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5 Apr, 2021 14:40

‘Beyond absurd’: Portland school delays mascot change over concerns evergreen tree could conjure images of ‘lynching’

‘Beyond absurd’: Portland school delays mascot change over concerns evergreen tree could conjure images of ‘lynching’

A high school in Portland has delayed a change to its mascot after the city's public schools director expressed concern that an evergreen tree could be interpreted as a symbol representing lynching.

Just before the vote to confirm the tree as the Ida B. Wells-Barnett High School’s new mascot, Public Schools Board of Education Director Michelle DePass shared her concerns, saying: “I'm wondering if there was any concern with the imagery there, in using a tree ... as our mascot?”

“I think everyone comes with blind spots and I think that might've been a really big blind spot,” she declared.

DePass' concerns appeared to be related to the school's name, which comes from Ida Wells-Barnett, the black journalist who documented lynching across the US and co-founded the National Association for the Advancement of Colored People (NAACP). The school's name was changed from Woodrow Wilson High School after protests following the death of George Floyd in 2020.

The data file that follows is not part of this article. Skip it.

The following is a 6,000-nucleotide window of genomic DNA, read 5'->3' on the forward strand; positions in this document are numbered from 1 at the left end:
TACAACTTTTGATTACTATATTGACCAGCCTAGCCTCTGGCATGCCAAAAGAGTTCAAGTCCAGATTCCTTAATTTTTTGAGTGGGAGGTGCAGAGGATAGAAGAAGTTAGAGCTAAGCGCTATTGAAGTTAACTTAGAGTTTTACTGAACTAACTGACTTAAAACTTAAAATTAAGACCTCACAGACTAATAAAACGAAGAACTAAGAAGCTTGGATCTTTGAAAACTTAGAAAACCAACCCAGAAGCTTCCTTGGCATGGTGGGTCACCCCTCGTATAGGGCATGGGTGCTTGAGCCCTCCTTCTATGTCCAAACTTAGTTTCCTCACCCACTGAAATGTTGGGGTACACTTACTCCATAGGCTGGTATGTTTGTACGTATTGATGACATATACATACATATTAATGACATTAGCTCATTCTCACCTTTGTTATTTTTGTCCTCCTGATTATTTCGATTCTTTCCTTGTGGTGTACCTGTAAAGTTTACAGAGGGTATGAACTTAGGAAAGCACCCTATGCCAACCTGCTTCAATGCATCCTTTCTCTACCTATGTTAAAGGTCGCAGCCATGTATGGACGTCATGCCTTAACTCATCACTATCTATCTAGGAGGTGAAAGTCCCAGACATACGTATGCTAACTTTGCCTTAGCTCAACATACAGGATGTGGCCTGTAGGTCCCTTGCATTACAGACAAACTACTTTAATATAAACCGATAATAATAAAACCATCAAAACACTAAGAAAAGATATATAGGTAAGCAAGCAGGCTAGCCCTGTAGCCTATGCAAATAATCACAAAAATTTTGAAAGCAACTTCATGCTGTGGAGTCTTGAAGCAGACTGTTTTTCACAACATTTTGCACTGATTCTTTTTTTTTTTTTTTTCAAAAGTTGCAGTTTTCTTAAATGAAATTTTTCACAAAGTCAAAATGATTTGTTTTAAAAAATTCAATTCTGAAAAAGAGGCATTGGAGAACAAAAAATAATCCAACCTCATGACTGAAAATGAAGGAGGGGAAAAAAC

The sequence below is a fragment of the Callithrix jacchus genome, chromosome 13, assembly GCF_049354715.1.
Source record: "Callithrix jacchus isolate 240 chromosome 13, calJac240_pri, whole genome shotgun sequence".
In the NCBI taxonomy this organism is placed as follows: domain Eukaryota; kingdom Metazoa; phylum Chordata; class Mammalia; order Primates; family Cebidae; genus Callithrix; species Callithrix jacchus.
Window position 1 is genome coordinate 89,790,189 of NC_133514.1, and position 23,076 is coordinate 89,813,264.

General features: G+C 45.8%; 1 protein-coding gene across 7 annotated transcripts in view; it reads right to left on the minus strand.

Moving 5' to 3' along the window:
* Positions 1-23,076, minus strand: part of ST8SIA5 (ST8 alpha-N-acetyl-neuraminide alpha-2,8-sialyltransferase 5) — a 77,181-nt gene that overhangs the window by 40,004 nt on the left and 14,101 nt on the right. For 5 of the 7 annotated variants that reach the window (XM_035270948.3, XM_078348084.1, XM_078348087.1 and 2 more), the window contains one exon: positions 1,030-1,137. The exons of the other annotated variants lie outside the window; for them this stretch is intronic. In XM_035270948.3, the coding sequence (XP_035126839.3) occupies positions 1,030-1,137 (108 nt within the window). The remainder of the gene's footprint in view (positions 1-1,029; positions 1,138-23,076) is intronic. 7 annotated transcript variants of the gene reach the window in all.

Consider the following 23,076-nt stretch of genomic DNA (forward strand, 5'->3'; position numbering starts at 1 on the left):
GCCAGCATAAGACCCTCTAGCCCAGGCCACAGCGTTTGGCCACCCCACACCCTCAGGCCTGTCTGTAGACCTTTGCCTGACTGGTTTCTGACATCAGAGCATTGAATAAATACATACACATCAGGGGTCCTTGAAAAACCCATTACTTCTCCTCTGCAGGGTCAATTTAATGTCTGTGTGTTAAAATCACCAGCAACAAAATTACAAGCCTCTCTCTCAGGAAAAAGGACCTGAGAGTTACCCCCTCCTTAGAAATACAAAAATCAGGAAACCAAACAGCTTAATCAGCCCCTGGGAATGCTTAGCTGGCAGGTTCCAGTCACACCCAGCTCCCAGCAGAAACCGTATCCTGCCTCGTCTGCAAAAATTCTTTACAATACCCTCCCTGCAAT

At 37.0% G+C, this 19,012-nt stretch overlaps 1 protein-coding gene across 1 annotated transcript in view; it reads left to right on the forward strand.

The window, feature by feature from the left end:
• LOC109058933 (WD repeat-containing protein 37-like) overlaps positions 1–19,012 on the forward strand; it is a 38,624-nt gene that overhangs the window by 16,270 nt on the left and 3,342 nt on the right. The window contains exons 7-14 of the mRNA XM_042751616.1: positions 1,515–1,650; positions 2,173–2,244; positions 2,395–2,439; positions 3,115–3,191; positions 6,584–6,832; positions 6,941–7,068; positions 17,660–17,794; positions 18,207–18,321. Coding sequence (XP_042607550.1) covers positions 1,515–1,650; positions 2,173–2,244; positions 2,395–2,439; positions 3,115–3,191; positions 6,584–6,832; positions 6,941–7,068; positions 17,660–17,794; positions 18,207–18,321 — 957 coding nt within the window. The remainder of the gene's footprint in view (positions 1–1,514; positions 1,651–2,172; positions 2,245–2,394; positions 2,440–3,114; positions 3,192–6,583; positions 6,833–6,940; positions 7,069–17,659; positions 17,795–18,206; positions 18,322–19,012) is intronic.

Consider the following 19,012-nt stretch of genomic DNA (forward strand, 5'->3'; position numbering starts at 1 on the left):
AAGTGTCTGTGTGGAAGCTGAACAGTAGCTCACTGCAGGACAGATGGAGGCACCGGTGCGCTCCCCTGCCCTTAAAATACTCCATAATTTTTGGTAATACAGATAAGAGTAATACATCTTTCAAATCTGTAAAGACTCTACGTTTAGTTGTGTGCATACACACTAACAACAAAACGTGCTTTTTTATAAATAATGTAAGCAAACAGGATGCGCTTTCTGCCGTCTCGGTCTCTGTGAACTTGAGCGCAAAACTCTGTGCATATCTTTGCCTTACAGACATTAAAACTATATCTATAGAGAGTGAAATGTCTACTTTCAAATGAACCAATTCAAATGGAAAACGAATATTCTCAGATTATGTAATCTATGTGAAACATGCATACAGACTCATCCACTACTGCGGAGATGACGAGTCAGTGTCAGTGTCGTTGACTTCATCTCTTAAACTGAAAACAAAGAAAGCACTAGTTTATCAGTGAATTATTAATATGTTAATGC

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Employees of the school, however, pointed out that evergreen trees were not historically used for lynching and represent life and community.

Committee member Martin Osborne, who is reportedly African American himself, told DePass that they did “talk about it” but “were looking at the symbolism more as a tree of life, than a tree of death.” The choice of the evergreen has “nothing to do with the horrible history of lynching” in the US, he said, according to the Portland Tribune.

“Lynching trees typically are not evergreens,” he pointed out, while teacher Ellen Whatmore noted that Evergreen trees “are characterized by the life-giving force of their foliage, the strength of their massive trunk, and the depth of their roots,” and “provide shelter and sustenance.”

DePass, however, told the school mascot committee to consult Wells-Barnett's family on the symbol – delaying the change.

Social media users ridiculed the concern, calling it “beyond absurd” and questioning how a person could even be hanged from an evergreen tree.

“People overthink everything nowadays don't they,” commented one person, while another said, “At what point does it become a mental health issue if even an evergreen tree is tied to racism?”

“Evergreens have no connection to lynching. To say they do is to lie,” another added.

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